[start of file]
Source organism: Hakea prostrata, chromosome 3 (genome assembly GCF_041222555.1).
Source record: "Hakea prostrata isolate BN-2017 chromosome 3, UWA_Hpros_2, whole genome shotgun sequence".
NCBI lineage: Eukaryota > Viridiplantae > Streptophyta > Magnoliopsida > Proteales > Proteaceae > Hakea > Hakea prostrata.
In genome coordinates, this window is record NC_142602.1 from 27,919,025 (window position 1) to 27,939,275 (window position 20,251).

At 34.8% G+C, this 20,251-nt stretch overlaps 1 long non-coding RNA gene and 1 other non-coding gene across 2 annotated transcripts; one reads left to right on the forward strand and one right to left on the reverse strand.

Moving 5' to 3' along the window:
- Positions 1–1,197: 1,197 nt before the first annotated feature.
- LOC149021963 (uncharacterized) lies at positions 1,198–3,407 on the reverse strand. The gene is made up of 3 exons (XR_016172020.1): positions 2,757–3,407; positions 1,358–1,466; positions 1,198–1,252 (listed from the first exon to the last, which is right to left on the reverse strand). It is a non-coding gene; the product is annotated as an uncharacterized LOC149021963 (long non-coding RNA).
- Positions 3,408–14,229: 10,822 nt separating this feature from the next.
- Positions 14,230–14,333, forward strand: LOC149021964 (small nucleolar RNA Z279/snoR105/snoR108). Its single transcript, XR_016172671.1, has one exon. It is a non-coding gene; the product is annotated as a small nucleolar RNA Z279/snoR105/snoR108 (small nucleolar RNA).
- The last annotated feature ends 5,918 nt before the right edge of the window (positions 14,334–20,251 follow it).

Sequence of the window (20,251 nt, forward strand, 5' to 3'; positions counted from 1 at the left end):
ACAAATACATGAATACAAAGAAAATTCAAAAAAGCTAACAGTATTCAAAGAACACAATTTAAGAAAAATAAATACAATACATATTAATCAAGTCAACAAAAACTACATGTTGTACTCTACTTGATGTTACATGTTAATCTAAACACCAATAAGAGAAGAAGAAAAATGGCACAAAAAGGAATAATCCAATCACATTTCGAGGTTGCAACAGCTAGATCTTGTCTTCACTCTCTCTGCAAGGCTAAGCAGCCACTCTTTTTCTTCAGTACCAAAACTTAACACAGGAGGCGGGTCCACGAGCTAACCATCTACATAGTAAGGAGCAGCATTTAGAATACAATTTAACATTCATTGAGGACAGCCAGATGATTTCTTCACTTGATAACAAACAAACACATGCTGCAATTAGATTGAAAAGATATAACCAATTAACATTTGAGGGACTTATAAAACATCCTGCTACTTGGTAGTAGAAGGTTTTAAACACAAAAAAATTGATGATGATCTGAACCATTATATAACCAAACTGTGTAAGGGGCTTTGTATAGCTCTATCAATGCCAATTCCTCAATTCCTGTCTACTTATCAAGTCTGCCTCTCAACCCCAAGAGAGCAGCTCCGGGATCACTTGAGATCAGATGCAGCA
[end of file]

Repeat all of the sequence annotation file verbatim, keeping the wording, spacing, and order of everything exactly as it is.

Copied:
Source organism: Hakea prostrata, chromosome 3 (genome assembly GCF_041222555.1).
Source record: "Hakea prostrata isolate BN-2017 chromosome 3, UWA_Hpros_2, whole genome shotgun sequence".
NCBI lineage: Eukaryota > Viridiplantae > Streptophyta > Magnoliopsida > Proteales > Proteaceae > Hakea > Hakea prostrata.
In genome coordinates, this window is record NC_142602.1 from 27,919,025 (window position 1) to 27,939,275 (window position 20,251).

At 34.8% G+C, this 20,251-nt stretch overlaps 1 long non-coding RNA gene and 1 other non-coding gene across 2 annotated transcripts; one reads left to right on the forward strand and one right to left on the reverse strand.

Moving 5' to 3' along the window:
- Positions 1–1,197: 1,197 nt before the first annotated feature.
- LOC149021963 (uncharacterized) lies at positions 1,198–3,407 on the reverse strand. The gene is made up of 3 exons (XR_016172020.1): positions 2,757–3,407; positions 1,358–1,466; positions 1,198–1,252 (listed from the first exon to the last, which is right to left on the reverse strand). It is a non-coding gene; the product is annotated as an uncharacterized LOC149021963 (long non-coding RNA).
- Positions 3,408–14,229: 10,822 nt separating this feature from the next.
- Positions 14,230–14,333, forward strand: LOC149021964 (small nucleolar RNA Z279/snoR105/snoR108). Its single transcript, XR_016172671.1, has one exon. It is a non-coding gene; the product is annotated as a small nucleolar RNA Z279/snoR105/snoR108 (small nucleolar RNA).
- The last annotated feature ends 5,918 nt before the right edge of the window (positions 14,334–20,251 follow it).

Sequence of the window (20,251 nt, forward strand, 5' to 3'; positions counted from 1 at the left end):
ACAAATACATGAATACAAAGAAAATTCAAAAAAGCTAACAGTATTCAAAGAACACAATTTAAGAAAAATAAATACAATACATATTAATCAAGTCAACAAAAACTACATGTTGTACTCTACTTGATGTTACATGTTAATCTAAACACCAATAAGAGAAGAAGAAAAATGGCACAAAAAGGAATAATCCAATCACATTTCGAGGTTGCAACAGCTAGATCTTGTCTTCACTCTCTCTGCAAGGCTAAGCAGCCACTCTTTTTCTTCAGTACCAAAACTTAACACAGGAGGCGGGTCCACGAGCTAACCATCTACATAGTAAGGAGCAGCATTTAGAATACAATTTAACATTCATTGAGGACAGCCAGATGATTTCTTCACTTGATAACAAACAAACACATGCTGCAATTAGATTGAAAAGATATAACCAATTAACATTTGAGGGACTTATAAAACATCCTGCTACTTGGTAGTAGAAGGTTTTAAACACAAAAAAATTGATGATGATCTGAACCATTATATAACCAAACTGTGTAAGGGGCTTTGTATAGCTCTATCAATGCCAATTCCTCAATTCCTGTCTACTTATCAAGTCTGCCTCTCAACCCCAAGAGAGCAGCTCCGGGATCACTTGAGATCAGATGCAGCA